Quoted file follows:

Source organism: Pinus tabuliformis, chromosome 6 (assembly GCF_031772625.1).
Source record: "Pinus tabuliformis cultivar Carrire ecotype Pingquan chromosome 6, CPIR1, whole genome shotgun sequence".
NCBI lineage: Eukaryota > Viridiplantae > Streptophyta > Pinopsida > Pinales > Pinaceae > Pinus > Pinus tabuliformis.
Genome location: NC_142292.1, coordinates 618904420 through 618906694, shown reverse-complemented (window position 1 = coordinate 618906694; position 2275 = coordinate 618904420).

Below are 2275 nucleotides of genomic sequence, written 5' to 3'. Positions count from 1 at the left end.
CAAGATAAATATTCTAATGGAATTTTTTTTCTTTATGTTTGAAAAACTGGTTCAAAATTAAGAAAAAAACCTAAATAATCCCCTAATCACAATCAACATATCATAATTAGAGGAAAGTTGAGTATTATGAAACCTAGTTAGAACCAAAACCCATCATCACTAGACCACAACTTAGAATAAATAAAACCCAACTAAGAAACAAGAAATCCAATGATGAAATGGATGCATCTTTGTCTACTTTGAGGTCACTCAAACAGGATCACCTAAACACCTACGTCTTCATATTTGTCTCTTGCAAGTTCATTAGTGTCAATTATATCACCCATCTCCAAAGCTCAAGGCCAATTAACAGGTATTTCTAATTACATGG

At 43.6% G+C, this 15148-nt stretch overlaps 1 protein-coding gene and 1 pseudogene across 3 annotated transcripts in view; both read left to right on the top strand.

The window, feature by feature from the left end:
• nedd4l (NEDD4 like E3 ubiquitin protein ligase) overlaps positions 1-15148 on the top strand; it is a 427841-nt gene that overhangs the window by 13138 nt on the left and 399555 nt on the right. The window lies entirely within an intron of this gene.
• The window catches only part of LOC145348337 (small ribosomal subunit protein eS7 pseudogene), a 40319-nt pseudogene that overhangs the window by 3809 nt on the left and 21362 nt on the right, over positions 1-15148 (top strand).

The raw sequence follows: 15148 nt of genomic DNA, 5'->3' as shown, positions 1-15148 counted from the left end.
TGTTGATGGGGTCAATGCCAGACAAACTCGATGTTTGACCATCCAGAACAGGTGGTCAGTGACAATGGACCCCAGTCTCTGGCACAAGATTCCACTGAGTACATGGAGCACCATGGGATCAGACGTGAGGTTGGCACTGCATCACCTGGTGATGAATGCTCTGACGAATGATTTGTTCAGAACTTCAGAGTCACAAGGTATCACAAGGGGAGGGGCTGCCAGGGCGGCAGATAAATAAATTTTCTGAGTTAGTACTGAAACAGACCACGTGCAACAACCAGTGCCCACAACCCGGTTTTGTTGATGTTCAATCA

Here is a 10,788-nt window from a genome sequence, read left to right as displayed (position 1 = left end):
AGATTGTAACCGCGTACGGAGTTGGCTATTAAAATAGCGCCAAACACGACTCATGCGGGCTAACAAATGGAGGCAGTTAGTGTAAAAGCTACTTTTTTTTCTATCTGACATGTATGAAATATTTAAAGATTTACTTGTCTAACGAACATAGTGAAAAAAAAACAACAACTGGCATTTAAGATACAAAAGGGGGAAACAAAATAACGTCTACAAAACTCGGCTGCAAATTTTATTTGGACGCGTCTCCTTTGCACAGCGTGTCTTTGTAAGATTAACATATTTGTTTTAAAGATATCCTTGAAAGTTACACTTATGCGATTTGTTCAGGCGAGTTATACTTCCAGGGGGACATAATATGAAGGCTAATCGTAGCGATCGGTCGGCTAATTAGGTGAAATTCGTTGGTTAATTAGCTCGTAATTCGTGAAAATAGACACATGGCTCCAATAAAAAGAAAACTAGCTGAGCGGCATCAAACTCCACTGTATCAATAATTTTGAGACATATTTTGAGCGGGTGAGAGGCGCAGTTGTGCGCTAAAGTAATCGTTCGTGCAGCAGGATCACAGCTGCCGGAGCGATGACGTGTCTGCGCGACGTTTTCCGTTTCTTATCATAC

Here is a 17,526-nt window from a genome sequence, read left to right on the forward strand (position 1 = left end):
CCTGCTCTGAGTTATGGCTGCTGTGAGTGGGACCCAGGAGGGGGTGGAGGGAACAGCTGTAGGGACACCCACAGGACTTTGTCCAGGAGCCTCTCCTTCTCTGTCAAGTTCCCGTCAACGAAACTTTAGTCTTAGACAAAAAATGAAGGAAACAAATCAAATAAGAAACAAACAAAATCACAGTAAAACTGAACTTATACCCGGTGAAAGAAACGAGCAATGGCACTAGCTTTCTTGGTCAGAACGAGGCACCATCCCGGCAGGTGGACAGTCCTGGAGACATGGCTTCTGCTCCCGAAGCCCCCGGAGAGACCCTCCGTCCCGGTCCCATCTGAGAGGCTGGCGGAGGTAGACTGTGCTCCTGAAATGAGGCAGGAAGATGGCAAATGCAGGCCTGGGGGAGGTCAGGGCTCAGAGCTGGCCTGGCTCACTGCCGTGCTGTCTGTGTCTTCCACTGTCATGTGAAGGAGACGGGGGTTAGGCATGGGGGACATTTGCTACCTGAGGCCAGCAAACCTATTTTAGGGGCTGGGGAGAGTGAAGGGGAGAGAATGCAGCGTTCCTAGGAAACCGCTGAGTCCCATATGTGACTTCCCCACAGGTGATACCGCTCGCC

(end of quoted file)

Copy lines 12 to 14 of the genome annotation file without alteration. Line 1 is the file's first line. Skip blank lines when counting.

TGTTGATGGGGTCAATGCCAGACAAACTCGATGTTTGACCATCCAGAACAGGTGGTCAGTGACAATGGACCCCAGTCTCTGGCACAAGATTCCACTGAGTACATGGAGCACCATGGGATCAGACGTGAGGTTGGCACTGCATCACCTGGTGATGAATGCTCTGACGAATGATTTGTTCAGAACTTCAGAGTCACAAGGTATCACAAGGGGAGGGGCTGCCAGGGCGGCAGATAAATAAATTTTCTGAGTTAGTACTGAAACAGACCACGTGCAACAACCAGTGCCCACAACCCGGTTTTGTTGATGTTCAATCA

Here is a 10,788-nt window from a genome sequence, read left to right as displayed (position 1 = left end):
AGATTGTAACCGCGTACGGAGTTGGCTATTAAAATAGCGCCAAACACGACTCATGCGGGCTAACAAATGGAGGCAGTTAGTGTAAAAGCTACTTTTTTTTCTATCTGACATGTATGAAATATTTAAAGATTTACTTGTCTAACGAACATAGTGAAAAAAAAACAACAACTGGCATTTAAGATACAAAAGGGGGAAACAAAATAACGTCTACAAAACTCGGCTGCAAATTTTATTTGGACGCGTCTCCTTTGCACAGCGTGTCTTTGTAAGATTAACATATTTGTTTTAAAGATATCCTTGAAAGTTACACTTATGCGATTTGTTCAGGCGAGTTATACTTCCAGGGGGACATAATATGAAGGCTAATCGTAGCGATCGGTCGGCTAATTAGGTGAAATTCGTTGGTTAATTAGCTCGTAATTCGTGAAAATAGACACATGGCTCCAATAAAAAGAAAACTAGCTGAGCGGCATCAAACTCCACTGTATCAATAATTTTGAGACATATTTTGAGCGGGTGAGAGGCGCAGTTGTGCGCTAAAGTAATCGTTCGTGCAGCAGGATCACAGCTGCCGGAGCGATGACGTGTCTGCGCGACGTTTTCCGTTTCTTATCATAC